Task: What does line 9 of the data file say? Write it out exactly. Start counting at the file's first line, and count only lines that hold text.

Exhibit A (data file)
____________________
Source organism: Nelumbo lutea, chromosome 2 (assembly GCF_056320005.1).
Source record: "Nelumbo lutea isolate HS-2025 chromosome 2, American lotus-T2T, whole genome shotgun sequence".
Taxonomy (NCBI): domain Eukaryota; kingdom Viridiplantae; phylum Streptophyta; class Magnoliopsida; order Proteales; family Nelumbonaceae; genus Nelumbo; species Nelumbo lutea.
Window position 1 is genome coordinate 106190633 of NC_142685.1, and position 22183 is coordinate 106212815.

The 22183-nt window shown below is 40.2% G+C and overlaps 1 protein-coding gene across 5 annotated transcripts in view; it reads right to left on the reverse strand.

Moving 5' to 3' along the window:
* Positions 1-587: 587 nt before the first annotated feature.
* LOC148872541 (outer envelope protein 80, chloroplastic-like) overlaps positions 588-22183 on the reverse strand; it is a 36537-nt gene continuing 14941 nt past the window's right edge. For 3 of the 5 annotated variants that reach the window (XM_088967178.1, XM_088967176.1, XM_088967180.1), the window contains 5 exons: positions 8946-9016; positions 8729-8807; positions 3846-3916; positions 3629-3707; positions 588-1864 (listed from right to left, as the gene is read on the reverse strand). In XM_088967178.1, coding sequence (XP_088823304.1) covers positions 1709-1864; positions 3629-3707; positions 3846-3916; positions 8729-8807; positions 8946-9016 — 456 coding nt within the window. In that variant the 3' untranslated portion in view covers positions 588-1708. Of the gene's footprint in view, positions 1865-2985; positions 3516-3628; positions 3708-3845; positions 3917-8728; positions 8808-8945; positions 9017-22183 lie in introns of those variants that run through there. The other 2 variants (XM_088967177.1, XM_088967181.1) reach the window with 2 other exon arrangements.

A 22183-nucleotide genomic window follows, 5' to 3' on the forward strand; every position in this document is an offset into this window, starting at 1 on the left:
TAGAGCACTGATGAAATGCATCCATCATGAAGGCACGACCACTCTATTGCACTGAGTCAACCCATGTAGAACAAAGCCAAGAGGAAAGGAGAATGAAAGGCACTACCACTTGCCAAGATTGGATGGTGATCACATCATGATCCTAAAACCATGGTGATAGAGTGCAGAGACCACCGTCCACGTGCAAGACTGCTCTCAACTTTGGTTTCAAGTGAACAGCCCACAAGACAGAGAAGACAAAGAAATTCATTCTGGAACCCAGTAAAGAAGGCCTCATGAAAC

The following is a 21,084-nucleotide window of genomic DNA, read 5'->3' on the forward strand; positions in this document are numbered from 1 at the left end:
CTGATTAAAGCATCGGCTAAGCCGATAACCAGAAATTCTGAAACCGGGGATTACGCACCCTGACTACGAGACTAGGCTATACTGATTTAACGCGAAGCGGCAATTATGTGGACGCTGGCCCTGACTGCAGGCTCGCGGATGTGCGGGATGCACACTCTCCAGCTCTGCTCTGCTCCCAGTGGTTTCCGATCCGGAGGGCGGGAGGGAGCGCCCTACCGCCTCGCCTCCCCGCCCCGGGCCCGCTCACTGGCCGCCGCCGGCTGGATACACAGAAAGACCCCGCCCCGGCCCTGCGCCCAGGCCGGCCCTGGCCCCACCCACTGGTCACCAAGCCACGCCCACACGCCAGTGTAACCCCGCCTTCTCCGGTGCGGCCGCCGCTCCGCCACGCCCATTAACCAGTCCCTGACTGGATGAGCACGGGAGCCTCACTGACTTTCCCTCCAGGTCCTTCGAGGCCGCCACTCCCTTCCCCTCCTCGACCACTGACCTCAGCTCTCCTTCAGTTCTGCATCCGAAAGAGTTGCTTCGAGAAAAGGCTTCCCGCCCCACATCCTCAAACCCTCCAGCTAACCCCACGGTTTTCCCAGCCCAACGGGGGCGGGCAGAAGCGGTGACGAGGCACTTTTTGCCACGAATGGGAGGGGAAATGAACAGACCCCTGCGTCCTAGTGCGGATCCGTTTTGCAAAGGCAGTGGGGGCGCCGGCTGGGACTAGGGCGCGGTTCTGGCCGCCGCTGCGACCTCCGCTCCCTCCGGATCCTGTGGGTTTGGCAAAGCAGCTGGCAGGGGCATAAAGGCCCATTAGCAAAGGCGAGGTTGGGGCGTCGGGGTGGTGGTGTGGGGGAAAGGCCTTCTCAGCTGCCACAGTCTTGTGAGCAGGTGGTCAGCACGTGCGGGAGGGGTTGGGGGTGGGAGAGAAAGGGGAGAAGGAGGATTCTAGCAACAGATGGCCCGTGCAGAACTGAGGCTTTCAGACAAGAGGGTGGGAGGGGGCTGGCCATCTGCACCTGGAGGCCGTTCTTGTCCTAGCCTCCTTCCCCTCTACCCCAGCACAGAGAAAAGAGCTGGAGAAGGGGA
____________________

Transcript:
A 22183-nucleotide genomic window follows, 5' to 3' on the forward strand; every position in this document is an offset into this window, starting at 1 on the left: